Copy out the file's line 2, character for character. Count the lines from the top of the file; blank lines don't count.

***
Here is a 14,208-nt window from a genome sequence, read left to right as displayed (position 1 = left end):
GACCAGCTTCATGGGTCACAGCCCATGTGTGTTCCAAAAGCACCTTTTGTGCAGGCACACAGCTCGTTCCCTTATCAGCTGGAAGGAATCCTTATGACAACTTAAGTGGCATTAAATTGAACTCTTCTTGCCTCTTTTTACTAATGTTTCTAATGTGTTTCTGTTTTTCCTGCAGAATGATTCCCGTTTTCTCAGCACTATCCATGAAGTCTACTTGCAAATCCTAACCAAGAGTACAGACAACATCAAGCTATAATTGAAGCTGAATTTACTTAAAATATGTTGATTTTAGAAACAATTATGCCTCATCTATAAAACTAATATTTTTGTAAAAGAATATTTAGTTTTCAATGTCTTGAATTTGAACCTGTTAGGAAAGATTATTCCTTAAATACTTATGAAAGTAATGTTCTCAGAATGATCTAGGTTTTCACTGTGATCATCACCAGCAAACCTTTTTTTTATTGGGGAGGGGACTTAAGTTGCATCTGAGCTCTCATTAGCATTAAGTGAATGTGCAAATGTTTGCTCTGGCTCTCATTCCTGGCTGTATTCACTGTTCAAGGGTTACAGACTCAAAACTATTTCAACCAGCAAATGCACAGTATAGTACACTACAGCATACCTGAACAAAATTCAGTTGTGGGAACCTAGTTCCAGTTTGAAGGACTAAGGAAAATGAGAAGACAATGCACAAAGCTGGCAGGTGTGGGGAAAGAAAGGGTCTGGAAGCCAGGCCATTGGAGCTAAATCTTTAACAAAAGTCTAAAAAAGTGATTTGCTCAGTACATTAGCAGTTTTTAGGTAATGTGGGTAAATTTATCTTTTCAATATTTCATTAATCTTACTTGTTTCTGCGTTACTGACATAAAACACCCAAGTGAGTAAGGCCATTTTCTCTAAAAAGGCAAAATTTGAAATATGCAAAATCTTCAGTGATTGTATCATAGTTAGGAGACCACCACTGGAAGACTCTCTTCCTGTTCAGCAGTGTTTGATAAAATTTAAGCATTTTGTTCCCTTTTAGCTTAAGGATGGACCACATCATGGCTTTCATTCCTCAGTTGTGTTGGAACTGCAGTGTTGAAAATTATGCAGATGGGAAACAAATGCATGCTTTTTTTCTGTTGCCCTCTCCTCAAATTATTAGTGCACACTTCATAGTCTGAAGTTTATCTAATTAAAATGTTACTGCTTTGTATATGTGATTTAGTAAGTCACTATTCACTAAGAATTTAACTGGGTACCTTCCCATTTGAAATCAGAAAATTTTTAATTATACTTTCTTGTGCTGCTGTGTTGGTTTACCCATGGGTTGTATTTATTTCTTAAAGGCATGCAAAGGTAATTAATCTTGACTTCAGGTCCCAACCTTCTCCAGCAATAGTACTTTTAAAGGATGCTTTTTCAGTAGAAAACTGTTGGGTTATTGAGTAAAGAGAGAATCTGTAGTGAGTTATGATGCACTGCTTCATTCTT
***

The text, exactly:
GACCAGCTTCATGGGTCACAGCCCATGTGTGTTCCAAAAGCACCTTTTGTGCAGGCACACAGCTCGTTCCCTTATCAGCTGGAAGGAATCCTTATGACAACTTAAGTGGCATTAAATTGAACTCTTCTTGCCTCTTTTTACTAATGTTTCTAATGTGTTTCTGTTTTTCCTGCAGAATGATTCCCGTTTTCTCAGCACTATCCATGAAGTCTACTTGCAAATCCTAACCAAGAGTACAGACAACATCAAGCTATAATTGAAGCTGAATTTACTTAAAATATGTTGATTTTAGAAACAATTATGCCTCATCTATAAAACTAATATTTTTGTAAAAGAATATTTAGTTTTCAATGTCTTGAATTTGAACCTGTTAGGAAAGATTATTCCTTAAATACTTATGAAAGTAATGTTCTCAGAATGATCTAGGTTTTCACTGTGATCATCACCAGCAAACCTTTTTTTTATTGGGGAGGGGACTTAAGTTGCATCTGAGCTCTCATTAGCATTAAGTGAATGTGCAAATGTTTGCTCTGGCTCTCATTCCTGGCTGTATTCACTGTTCAAGGGTTACAGACTCAAAACTATTTCAACCAGCAAATGCACAGTATAGTACACTACAGCATACCTGAACAAAATTCAGTTGTGGGAACCTAGTTCCAGTTTGAAGGACTAAGGAAAATGAGAAGACAATGCACAAAGCTGGCAGGTGTGGGGAAAGAAAGGGTCTGGAAGCCAGGCCATTGGAGCTAAATCTTTAACAAAAGTCTAAAAAAGTGATTTGCTCAGTACATTAGCAGTTTTTAGGTAATGTGGGTAAATTTATCTTTTCAATATTTCATTAATCTTACTTGTTTCTGCGTTACTGACATAAAACACCCAAGTGAGTAAGGCCATTTTCTCTAAAAAGGCAAAATTTGAAATATGCAAAATCTTCAGTGATTGTATCATAGTTAGGAGACCACCACTGGAAGACTCTCTTCCTGTTCAGCAGTGTTTGATAAAATTTAAGCATTTTGTTCCCTTTTAGCTTAAGGATGGACCACATCATGGCTTTCATTCCTCAGTTGTGTTGGAACTGCAGTGTTGAAAATTATGCAGATGGGAAACAAATGCATGCTTTTTTTCTGTTGCCCTCTCCTCAAATTATTAGTGCACACTTCATAGTCTGAAGTTTATCTAATTAAAATGTTACTGCTTTGTATATGTGATTTAGTAAGTCACTATTCACTAAGAATTTAACTGGGTACCTTCCCATTTGAAATCAGAAAATTTTTAATTATACTTTCTTGTGCTGCTGTGTTGGTTTACCCATGGGTTGTATTTATTTCTTAAAGGCATGCAAAGGTAATTAATCTTGACTTCAGGTCCCAACCTTCTCCAGCAATAGTACTTTTAAAGGATGCTTTTTCAGTAGAAAACTGTTGGGTTATTGAGTAAAGAGAGAATCTGTAGTGAGTTATGATGCACTGCTTCATTCTT